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Recreational demand for clean water: evidence from geotagged photographs by visitors to lakes
Frontiers in Ecology and the Environment
  • Bonnie L. Keeler, University of Minnesota
  • Spencer A. Wood, Stanford Univeristy
  • Stephen Polasky, University of Minnesota
  • Catherine L. Kling, Iowa State University
  • Christopher T. Filstrup, Iowa State University
  • John A. Downing, Iowa State University
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Published Version
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More than 41 000 water bodies are listed as impaired by the US Environmental Protection Agency under the Clean Water Act. Implementation and enforcement of regulations designed to address these impairments can be costly, raising questions about the value of the public benefits derived from improved surface water quality. Here, we assess the recreational value of changes in water quality using freely available geotagged photographs, taken by members of the public, as a proxy for recreational visits to lakes. We found that improved water clarity is associated with increased numbers of visits to lakes and that lake users were willing to incur greater costs to visit clearer lakes. Lake users were willing to travel 56 minutes farther (equivalent to US$22 in travel costs) for every one-meter increase in water clarity in Minnesota and Iowa lakes, when controlling for other lake attributes. Our approach demonstrates the potential for social-media data to inform social–ecological research, including assessment of the recreational benefits of improvements in water quality.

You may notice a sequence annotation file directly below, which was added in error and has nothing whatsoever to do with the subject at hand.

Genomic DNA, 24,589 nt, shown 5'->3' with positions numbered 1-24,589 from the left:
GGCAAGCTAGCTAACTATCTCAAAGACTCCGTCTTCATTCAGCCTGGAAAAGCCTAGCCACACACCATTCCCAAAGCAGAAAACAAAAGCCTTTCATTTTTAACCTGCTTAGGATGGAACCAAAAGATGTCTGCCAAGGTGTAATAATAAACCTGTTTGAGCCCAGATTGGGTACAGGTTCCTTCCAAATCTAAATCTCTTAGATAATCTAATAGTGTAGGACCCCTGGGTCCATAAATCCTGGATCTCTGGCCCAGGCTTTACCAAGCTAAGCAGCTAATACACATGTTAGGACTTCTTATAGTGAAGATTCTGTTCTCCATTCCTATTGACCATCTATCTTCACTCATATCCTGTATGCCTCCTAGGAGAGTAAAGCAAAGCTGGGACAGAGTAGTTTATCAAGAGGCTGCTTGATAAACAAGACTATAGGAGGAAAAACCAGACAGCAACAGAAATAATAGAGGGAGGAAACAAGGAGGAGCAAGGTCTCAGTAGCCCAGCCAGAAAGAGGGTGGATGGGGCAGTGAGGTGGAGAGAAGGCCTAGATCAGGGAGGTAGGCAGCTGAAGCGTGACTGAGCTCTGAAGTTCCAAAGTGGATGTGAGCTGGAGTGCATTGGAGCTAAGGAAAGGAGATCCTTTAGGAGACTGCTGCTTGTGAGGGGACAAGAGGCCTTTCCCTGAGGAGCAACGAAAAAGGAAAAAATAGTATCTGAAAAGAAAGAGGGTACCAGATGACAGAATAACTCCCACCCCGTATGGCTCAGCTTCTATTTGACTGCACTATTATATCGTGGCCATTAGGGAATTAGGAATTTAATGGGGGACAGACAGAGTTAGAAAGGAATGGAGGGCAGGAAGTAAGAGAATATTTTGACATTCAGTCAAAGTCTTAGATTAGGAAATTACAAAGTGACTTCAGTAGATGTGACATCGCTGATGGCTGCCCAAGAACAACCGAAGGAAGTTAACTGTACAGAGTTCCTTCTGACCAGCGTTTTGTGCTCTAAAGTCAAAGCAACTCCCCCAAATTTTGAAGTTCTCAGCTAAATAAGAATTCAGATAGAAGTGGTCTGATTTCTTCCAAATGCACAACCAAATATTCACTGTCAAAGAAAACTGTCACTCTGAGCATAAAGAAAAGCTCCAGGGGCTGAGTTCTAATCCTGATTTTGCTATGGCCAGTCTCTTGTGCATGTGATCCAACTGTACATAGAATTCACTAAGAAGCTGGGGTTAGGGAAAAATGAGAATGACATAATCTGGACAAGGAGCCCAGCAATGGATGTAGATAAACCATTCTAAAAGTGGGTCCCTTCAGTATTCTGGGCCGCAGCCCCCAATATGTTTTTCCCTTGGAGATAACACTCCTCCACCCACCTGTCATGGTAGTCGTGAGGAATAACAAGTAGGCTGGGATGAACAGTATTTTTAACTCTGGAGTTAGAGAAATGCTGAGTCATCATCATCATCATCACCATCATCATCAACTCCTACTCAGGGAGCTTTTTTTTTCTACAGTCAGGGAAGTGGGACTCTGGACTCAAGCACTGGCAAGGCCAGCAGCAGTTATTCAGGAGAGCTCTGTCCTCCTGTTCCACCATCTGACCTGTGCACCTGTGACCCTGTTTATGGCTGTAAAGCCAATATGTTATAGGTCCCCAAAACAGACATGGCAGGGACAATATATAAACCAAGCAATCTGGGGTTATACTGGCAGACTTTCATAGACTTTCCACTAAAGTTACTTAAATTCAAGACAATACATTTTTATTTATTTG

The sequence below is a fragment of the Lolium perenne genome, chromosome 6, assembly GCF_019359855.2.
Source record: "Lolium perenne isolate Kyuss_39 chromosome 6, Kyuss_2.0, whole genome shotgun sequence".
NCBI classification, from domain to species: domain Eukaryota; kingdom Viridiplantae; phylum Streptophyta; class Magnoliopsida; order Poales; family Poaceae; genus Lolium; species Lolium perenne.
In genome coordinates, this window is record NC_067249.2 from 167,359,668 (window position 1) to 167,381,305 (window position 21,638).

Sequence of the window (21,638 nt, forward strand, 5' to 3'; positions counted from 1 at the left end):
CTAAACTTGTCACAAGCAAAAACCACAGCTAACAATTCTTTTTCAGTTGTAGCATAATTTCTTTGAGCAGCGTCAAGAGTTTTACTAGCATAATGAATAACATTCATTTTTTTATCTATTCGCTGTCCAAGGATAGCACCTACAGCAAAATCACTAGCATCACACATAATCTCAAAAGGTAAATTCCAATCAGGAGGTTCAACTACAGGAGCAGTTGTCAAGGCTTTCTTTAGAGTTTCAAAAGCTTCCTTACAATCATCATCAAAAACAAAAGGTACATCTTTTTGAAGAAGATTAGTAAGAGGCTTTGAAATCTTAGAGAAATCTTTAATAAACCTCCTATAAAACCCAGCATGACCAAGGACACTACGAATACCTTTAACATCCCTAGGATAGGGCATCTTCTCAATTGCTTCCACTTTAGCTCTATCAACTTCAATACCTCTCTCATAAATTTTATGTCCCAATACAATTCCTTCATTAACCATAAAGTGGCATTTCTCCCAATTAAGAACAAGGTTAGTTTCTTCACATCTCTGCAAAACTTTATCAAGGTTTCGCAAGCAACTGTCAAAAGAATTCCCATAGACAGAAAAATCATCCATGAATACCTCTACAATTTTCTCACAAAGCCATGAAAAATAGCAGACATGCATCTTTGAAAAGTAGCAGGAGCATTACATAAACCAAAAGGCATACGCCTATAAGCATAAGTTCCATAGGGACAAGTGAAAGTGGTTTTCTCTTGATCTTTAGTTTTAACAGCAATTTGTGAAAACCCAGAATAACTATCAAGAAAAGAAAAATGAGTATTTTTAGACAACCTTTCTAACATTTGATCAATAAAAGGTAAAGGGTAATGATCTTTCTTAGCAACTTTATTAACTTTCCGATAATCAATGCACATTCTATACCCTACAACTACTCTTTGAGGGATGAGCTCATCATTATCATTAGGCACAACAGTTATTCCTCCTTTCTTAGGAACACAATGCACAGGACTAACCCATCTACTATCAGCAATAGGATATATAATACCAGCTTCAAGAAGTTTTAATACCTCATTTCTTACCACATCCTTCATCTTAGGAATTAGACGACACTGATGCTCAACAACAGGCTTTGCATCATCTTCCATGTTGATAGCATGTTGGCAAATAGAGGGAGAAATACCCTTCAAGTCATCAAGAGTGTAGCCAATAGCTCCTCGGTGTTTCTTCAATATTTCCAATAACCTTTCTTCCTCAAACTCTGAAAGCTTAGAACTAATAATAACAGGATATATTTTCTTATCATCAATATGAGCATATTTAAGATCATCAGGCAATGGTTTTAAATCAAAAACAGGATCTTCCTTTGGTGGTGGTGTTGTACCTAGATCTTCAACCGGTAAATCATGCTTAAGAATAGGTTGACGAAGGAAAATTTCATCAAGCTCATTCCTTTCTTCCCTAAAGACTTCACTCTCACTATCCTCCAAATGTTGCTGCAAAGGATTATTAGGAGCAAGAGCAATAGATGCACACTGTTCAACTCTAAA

This is an article from Frontiers in Ecology and the Environment, 2015, 12(2); 76-81. DOI: 10.1890/140124. Posted with permission.

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The Ecological Society of America
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Citation Information
Bonnie L. Keeler, Spencer A. Wood, Stephen Polasky, Catherine L. Kling, et al.. "Recreational demand for clean water: evidence from geotagged photographs by visitors to lakes" Frontiers in Ecology and the Environment Vol. 13 Iss. 2 (2015) p. 76 - 81
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